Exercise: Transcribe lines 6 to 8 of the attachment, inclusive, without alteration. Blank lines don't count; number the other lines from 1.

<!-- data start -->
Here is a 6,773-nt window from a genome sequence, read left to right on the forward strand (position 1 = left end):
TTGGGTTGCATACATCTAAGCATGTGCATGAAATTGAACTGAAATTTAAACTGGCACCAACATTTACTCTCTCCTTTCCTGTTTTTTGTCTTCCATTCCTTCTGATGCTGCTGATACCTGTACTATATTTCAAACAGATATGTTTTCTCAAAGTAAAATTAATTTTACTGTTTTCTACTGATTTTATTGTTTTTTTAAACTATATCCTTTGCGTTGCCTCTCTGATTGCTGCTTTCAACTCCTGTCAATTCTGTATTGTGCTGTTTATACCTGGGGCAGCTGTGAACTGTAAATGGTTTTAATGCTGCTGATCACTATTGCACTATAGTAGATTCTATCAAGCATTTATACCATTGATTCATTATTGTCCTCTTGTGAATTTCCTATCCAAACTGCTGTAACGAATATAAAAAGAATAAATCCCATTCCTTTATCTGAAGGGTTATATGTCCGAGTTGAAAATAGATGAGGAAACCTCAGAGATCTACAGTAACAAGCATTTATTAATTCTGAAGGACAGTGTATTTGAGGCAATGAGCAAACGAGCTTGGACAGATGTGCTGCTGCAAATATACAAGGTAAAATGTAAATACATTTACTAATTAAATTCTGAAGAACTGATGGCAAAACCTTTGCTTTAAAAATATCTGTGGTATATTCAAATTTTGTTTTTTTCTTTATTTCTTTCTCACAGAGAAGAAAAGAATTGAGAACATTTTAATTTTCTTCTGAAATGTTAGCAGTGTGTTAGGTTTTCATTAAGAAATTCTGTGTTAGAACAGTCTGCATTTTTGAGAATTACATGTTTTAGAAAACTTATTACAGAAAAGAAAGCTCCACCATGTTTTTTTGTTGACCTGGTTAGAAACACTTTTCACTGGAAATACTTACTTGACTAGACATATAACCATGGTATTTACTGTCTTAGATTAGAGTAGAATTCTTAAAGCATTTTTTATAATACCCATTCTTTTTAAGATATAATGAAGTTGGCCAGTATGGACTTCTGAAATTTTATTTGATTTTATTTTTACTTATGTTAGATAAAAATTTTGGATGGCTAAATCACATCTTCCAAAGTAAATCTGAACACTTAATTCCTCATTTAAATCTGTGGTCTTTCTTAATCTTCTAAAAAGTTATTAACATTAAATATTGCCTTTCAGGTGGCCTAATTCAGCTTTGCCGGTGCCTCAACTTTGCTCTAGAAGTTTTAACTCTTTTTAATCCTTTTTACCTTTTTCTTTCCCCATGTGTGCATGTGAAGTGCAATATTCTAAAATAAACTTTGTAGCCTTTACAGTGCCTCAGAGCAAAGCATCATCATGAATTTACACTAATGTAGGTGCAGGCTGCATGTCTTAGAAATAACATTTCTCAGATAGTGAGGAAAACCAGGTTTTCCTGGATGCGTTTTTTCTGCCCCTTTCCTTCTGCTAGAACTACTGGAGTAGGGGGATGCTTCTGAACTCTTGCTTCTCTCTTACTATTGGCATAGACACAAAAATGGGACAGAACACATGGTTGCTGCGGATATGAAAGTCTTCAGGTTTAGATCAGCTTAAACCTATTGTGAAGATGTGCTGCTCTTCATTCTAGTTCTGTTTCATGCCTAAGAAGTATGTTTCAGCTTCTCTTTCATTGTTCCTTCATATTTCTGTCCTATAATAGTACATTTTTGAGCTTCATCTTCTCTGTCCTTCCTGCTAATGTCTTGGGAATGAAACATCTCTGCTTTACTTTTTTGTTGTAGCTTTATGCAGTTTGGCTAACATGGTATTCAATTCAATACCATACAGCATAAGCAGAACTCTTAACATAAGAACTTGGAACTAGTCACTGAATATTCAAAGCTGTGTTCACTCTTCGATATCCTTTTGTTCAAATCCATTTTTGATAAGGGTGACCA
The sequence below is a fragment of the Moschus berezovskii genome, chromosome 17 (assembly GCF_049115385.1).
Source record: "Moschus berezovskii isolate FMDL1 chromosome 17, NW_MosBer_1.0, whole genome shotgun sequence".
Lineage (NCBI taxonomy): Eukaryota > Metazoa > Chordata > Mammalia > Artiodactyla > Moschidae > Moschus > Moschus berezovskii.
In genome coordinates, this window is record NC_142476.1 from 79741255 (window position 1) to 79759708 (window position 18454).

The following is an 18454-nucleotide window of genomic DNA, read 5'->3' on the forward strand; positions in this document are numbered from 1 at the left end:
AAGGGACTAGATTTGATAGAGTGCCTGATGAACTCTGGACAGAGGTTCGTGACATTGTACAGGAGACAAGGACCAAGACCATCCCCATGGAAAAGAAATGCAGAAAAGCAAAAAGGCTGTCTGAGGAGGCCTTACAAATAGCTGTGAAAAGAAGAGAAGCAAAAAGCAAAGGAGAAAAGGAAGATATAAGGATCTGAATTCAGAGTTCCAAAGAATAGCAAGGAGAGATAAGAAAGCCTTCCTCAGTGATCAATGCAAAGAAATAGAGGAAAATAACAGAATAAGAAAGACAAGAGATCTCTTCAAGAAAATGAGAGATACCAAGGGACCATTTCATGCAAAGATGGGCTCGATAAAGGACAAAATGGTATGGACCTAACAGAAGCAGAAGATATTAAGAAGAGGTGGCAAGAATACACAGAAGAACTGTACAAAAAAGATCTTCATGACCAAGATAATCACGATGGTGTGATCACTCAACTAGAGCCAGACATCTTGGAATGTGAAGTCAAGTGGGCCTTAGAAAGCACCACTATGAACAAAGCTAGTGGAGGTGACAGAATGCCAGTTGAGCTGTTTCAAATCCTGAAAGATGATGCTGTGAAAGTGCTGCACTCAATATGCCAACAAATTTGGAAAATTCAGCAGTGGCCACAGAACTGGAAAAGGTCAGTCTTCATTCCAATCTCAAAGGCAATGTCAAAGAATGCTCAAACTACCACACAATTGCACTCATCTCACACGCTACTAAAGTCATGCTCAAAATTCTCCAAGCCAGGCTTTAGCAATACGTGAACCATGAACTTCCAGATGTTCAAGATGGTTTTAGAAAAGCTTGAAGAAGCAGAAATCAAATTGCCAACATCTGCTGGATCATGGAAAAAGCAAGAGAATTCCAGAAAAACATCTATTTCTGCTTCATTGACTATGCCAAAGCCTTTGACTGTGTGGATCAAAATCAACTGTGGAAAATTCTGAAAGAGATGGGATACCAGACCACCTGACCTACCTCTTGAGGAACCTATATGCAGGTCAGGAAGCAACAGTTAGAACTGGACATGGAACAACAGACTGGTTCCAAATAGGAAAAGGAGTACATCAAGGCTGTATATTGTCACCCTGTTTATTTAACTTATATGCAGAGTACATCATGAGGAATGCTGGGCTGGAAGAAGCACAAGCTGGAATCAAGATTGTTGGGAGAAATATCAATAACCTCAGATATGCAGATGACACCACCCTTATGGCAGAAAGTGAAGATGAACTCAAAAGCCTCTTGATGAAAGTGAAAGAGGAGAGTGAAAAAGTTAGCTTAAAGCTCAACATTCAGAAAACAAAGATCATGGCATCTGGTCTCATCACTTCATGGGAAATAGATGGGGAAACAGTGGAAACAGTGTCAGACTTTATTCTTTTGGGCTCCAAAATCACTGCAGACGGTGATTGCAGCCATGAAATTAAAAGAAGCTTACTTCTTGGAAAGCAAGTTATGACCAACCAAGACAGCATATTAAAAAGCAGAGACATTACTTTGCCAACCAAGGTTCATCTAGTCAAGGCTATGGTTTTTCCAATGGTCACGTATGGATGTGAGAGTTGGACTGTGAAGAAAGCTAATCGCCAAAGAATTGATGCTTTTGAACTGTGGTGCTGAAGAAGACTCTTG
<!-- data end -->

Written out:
In genome coordinates, this window is record NC_142476.1 from 79741255 (window position 1) to 79759708 (window position 18454).

The following is an 18454-nucleotide window of genomic DNA, read 5'->3' on the forward strand; positions in this document are numbered from 1 at the left end:
AAGGGACTAGATTTGATAGAGTGCCTGATGAACTCTGGACAGAGGTTCGTGACATTGTACAGGAGACAAGGACCAAGACCATCCCCATGGAAAAGAAATGCAGAAAAGCAAAAAGGCTGTCTGAGGAGGCCTTACAAATAGCTGTGAAAAGAAGAGAAGCAAAAAGCAAAGGAGAAAAGGAAGATATAAGGATCTGAATTCAGAGTTCCAAAGAATAGCAAGGAGAGATAAGAAAGCCTTCCTCAGTGATCAATGCAAAGAAATAGAGGAAAATAACAGAATAAGAAAGACAAGAGATCTCTTCAAGAAAATGAGAGATACCAAGGGACCATTTCATGCAAAGATGGGCTCGATAAAGGACAAAATGGTATGGACCTAACAGAAGCAGAAGATATTAAGAAGAGGTGGCAAGAATACACAGAAGAACTGTACAAAAAAGATCTTCATGACCAAGATAATCACGATGGTGTGATCACTCAACTAGAGCCAGACATCTTGGAATGTGAAGTCAAGTGGGCCTTAGAAAGCACCACTATGAACAAAGCTAGTGGAGGTGACAGAATGCCAGTTGAGCTGTTTCAAATCCTGAAAGATGATGCTGTGAAAGTGCTGCACTCAATATGCCAACAAATTTGGAAAATTCAGCAGTGGCCACAGAACTGGAAAAGGTCAGTCTTCATTCCAATCTCAAAGGCAATGTCAAAGAATGCTCAAACTACCACACAATTGCACTCATCTCACACGCTACTAAAGTCATGCTCAAAATTCTCCAAGCCAGGCTTTAGCAATACGTGAACCATGAACTTCCAGATGTTCAAGATGGTTTTAGAAAAGCTTGAAGAAGCAGAAATCAAATTGCCAACATCTGCTGGATCATGGAAAAAGCAAGAGAATTCCAGAAAAACATCTATTTCTGCTTCATTGACTATGCCAAAGCCTTTGACTGTGTGGATCAAAATCAACTGTGGAAAATTCTGAAAGAGATGGGATACCAGACCACCTGACCTACCTCTTGAGGAACCTATATGCAGGTCAGGAAGCAACAGTTAGAACTGGACATGGAACAACAGACTGGTTCCAAATAGGAAAAGGAGTACATCAAGGCTGTATATTGTCACCCTGTTTATTTAACTTATATGCAGAGTACATCATGAGGAATGCTGGGCTGGAAGAAGCACAAGCTGGAATCAAGATTGTTGGGAGAAATATCAATAACCTCAGATATGCAGATGACACCACCCTTATGGCAGAAAGTGAAGATGAACTCAAAAGCCTCTTGATGAAAGTGAAAGAGGAGAGTGAAAAAGTTAGCTTAAAGCTCAACATTCAGAAAACAAAGATCATGGCATCTGGTCTCATCACTTCATGGGAAATAGATGGGGAAACAGTGGAAACAGTGTCAGACTTTATTCTTTTGGGCTCCAAAATCACTGCAGACGGTGATTGCAGCCATGAAATTAAAAGAAGCTTACTTCTTGGAAAGCAAGTTATGACCAACCAAGACAGCATATTAAAAAGCAGAGACATTACTTTGCCAACCAAGGTTCATCTAGTCAAGGCTATGGTTTTTCCAATGGTCACGTATGGATGTGAGAGTTGGACTGTGAAGAAAGCTAATCGCCAAAGAATTGATGCTTTTGAACTGTGGTGCTGAAGAAGACTCTTG